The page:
We visited the Church of St Joseph where a group of Mexican priests and seminarians were singing a lovely Mass, the local market, synagogue, Church of St Gabriel, and the Mount of Precipice, where the townspeople had tried to throw Jesus off the cliff to his death after he proclaimed his person as the fulfillment of the Messianic prophecies... we had lunch and celebrated Holy Mass in the Cana Wedding Church kept by lovely Sisters.... During the Liturgy we called on the Lord to bless our married couples and it was lovely for me to offer a homily for the occasion and for this day in our pilgrimage....

JOUR SEPT 


version anglaise, lundi, le 7 octobre, 2013  


We began our day on the Mount of the Beatitudes where we received background information from Joseph, and then we had time to enter into the church to explore, stop and pray, rest... and walk the grounds. At an agreed time we returned to the bus and Omar took us a short distance to the beginning of the "Pilgrims' Walk" going all the way down to the Church of the Primacy of St Peter.

Thea's inspiration for this walk is that each pilgrim at the start pick up a pebble or stone, or more, representing a particular burden or intention, a person, or an issue or need in our lives, something that weighs on our mind, heart, soul, or body, and that we carry it or them throughout the walk, walking prayerfully, and mindfully, in view of putting it or them into God's hands at the end of the walk and releasing the pebble or stone, either dropping it outside the Church of the Primacy, or flinging it or them into the Sea of Galilee. It is an exercise of our trust in the Lord and our willingness to allow Him to act as He wishes regarding those specific burdens and, ultimately, in our whole life.

After about 30 to 40 minutes of walking under the blazing sun, we stopped under the shade of a little tree, just big enough to shelter us all, where we sat down together - much as Jesus would have with his Apostles and Disciples - and read alternatively in English and French the Sermon on the Mount from Matthew chapters five to seven, with moments of reflective silence here and there.... As it turned out, the reading was a deeply moving experience for many of us, as was the walk itself. Any number of things happened to us as individuals, in small groups, and as a whole company that in effect made the walk a parable, or image of our whole life as a pilgrim walk. Many manifested caring hearts for others on the way and both giver and receiver were blessed.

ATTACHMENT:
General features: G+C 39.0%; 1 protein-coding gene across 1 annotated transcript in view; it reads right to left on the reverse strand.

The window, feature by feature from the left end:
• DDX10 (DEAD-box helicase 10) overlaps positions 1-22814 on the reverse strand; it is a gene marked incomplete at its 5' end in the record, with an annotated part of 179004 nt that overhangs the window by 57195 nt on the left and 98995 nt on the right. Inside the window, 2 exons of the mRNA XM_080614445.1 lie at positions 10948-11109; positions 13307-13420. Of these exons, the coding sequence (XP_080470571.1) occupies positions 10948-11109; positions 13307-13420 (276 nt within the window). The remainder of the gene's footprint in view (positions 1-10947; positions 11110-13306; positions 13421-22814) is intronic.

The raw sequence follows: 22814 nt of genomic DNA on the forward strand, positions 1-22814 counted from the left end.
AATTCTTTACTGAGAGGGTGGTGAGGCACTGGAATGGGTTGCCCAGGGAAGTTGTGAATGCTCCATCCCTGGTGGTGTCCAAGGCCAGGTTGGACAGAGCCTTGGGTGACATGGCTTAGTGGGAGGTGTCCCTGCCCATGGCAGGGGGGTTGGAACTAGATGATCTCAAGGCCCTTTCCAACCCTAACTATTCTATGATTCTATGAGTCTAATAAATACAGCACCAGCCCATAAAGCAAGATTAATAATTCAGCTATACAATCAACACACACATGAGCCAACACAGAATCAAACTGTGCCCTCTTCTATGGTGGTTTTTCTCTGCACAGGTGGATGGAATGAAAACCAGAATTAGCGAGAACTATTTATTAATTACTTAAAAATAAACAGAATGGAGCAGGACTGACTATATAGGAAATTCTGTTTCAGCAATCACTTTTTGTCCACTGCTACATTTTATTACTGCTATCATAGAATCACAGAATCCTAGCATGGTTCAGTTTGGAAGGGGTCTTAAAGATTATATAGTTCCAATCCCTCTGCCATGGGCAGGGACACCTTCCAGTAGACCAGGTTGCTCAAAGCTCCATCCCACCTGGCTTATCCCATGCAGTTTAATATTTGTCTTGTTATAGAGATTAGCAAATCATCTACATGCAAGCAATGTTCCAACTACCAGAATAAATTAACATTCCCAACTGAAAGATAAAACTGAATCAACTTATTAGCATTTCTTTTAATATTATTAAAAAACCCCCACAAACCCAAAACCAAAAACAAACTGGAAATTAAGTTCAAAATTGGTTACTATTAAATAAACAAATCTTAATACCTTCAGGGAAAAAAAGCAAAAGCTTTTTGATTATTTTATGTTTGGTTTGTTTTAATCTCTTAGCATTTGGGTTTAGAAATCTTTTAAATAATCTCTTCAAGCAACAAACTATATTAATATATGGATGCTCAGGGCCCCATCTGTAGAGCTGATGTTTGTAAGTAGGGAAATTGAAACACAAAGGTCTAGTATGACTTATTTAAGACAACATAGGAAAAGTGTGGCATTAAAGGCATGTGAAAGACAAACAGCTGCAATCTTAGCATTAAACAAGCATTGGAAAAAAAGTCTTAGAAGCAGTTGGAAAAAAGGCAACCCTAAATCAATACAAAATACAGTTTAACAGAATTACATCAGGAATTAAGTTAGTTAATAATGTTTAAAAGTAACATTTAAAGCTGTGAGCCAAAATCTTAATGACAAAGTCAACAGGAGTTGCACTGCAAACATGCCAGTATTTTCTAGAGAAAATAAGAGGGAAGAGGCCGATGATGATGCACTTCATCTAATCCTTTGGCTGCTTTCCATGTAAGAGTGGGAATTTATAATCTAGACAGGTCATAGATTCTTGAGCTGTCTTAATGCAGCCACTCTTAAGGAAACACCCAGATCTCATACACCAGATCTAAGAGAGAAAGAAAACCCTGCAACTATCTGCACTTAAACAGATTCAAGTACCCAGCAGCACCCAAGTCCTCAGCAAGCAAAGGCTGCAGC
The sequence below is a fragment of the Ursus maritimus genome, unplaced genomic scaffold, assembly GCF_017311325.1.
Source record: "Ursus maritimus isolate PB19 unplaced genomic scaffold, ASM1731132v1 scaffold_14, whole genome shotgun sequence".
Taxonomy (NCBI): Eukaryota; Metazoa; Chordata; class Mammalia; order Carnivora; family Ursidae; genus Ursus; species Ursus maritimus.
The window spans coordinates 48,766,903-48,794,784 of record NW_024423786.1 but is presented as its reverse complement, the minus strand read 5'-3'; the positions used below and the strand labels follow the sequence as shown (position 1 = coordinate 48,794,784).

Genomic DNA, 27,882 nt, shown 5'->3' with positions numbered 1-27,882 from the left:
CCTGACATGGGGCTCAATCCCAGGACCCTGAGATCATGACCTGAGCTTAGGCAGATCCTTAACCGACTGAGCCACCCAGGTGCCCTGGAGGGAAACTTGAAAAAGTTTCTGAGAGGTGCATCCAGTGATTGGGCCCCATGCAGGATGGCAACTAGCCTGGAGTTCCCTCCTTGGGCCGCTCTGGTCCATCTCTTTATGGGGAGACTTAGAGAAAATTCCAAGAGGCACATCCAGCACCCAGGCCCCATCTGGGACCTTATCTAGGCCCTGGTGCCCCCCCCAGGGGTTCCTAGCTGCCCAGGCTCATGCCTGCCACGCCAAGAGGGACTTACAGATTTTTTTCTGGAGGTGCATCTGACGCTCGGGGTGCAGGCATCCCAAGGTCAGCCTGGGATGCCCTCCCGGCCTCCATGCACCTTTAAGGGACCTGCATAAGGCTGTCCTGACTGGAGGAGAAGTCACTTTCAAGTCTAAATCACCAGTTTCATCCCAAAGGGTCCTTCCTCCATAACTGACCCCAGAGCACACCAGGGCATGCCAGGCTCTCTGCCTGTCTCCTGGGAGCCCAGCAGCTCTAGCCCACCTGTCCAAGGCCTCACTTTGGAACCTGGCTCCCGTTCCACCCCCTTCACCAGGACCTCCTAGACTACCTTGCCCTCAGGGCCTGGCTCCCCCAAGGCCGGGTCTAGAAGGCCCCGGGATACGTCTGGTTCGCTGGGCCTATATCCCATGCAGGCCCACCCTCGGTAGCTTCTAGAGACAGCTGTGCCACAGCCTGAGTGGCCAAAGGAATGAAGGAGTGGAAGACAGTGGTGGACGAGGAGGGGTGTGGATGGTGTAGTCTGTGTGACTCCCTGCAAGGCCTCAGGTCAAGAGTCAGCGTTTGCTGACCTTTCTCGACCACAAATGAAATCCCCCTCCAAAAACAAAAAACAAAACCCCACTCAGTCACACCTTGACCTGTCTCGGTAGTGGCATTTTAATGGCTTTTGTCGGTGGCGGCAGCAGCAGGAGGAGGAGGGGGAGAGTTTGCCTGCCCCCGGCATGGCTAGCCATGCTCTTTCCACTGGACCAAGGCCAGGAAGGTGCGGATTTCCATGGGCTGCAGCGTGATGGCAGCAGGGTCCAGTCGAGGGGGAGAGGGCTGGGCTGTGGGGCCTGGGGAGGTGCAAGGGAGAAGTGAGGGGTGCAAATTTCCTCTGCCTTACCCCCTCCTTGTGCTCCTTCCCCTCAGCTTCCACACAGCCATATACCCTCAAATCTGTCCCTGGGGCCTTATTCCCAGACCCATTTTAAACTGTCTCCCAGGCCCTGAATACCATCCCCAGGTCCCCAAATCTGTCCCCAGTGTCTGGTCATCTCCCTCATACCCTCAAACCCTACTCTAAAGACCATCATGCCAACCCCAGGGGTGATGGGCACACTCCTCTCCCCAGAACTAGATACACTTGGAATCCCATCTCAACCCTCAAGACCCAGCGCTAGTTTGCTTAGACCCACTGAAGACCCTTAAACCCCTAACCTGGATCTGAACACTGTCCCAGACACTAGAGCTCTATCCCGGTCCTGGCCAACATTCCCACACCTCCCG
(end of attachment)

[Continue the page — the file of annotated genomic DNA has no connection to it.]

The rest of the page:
Upon arriving at the Church of the Primacy of Peter, where Jesus served breakfast to some of the Apostles who had been fishing and didn't catch anything until Jesus suggested they cast the net on the other side of the boat, was the place where Jesus restored Peter's dignity which he had lost by denying Jesus on Holy Thursday night. We either dropped our pebbles on the ground or flung them into the Sea of Galilee, and some of us took off our shoes and socks and waded into the sea. It was a timeless and memorable moment, as had been the Pilgrim Walk itself. We prayed in the small church and lingered under the trees, listening to the colorful songs of the local birds. Their joy seemed to be or to echo our joy at being there and we could have stayed for hours....

Then we walked uphill to the road and back down again on the adjacent property to visit the Church of the Multiplication of the Loaves and Fishes - Tabgha - a bigger church with a courtyard garden and pool with fish in it - where we lingered in prayer for a while. There were some beautiful high relief sculptures of scenes in Jesus' life and ministry on the heavy bronze doors, and one was particularly moving for a few of us, the scene of Jesus healing the blind man....

It was after 1:00 pm when we headed off for lunch at a huge restaurant in Capernaum where we were encouraged to have "St Peter's Fish" and most of us did. It was an enjoyable lunch surrounded by a large crowd that swelled and shifted, giving us a glimpse of what it must have been like to be among the crowds following Jesus when He multiplied the loaves and fishes to alleviate their hunger and provide them a much needed moment of rest to refresh them....